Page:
New challenges for your wedding
(06/08/2016) | Categories: | Wedding
Ceremony | Wedding Planning |
few days ago I was convinced that the most disruptive
technology at a wedding ceremony was a drone flying
overhead. Yes, everyone present brandishing smartphones
and tablet devices to take photos has the potential to
cause issues for the official photographer, but that
technology is so ubiquitous that most people don't think
twice about it. However, something that makes a noise
and attracts attention really does disrupt the ceremony.
While drones have been around for a couple of years
(more on that topic later in this post), in the last
week or so a major new issue has appeared - the Pokemon
If you're holding your ceremony in a publicly accessible
place (parks, botanic gardens, public buildings
such as art galleries, historic buildings,
restaurants, and so on) you should check out if
your chosen venue is the site of, or adjacent to, one or
more Poke Stops, and particularly (unfortunately this
will be very close to the day) whether any Adventure
Walks have been organised for the area. Thousands of
people turned up to one at the Sydney Opera House last
weekend. An Adventure Walk for children is planned this
coming weekend for the City Botanic Gardens in Brisbane
(a popular wedding venue that has 9 different sites that
can be booked for a wedding), and Southbank Parklands is
choc-full of gamers pretty well every day.
What this means is that random people may walk through
your ceremony site in ones, twos, or large groups, may
hunker down and toss Poke Balls, and may
generally cause difficulties with access and parking. If
you're not having an unplugged wedding, but you're in a
Pokemon Stop, gym or some such, your guests may well
spend the entire ceremony immersed in the game rather
than being in the moment with you.
By contrast, having a drone fly over to capture a
bird's eye view, only takes a minute or so. While drones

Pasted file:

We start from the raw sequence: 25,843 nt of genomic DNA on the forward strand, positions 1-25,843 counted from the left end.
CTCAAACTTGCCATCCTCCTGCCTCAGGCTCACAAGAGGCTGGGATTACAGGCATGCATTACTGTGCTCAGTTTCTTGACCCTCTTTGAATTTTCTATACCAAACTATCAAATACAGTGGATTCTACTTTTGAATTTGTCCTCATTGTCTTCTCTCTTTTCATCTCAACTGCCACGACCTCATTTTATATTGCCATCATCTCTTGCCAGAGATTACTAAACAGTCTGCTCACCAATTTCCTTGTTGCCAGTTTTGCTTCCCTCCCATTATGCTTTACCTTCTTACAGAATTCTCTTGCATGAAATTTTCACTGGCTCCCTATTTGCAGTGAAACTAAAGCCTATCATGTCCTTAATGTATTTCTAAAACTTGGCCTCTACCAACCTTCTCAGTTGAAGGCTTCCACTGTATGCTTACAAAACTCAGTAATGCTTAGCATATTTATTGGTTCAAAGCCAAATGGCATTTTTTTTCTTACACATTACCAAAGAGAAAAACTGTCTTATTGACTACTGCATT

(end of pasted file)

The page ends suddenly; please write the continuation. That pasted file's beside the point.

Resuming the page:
are noisy (a drone sounds like an angry swarm of bees),
and everyone will be rubbernecking, because of rubbish
battery life it is not going to go on for very long,
usually you have to have pre-arranged it and therefore
both you and your celebrant will know when to expect it,
the flying of drones must be approved by CASA (the Civil
Aviation Safety Authority) and permission is generally
only given where the drone will be flying in a tightly
controlled and low-risk situation. Just one caution.
Just because someone you know owns and can pilot a drone
doesn't mean that they're skilled at taking photos from
one. For ultimate satisfaction with both the experience
and the resulting images you need to be sure that both
skills are equally present.
So here are some tips if you're thinking of taking up an
offer to have drone-photography at your wedding:
- The technology is a long way from being reliable.
So don't get your heart set on having aerial photos
on the day even if you've booked drone photography.
Think of it as an option that might or might not
eventuate. And make sure that your contract
specifies a refund if conditions don't allow the
drone to fly.
- The weather has to be right. And it may well be
that whether or not your drone pilot can fly the
device on the day won't be able to be decided until
the last minute - and on site.
- Low-light photography and drones don't make for a
- Trees, buildings, and powerlines are an big issue,
and not just for safety sake. Drones are programmed
to return rise into the air and head back to where
they were launched if they lose the GPS
- Venues love them - nothing like an aerial shot to
sell the venue to future couples (but is that really
- Videographers hate them (the noise!), so avoid
having a flying drone around during the ceremony or
reception while your videographer is filming. You do
need to keep your videographer on side if you're
planning on integrating footage captured by a drone
in your wedding video. It will be the videographer
who will cut the footage into your wedding film, and
who will make sure that an appropriate sound track
accompanies that footage.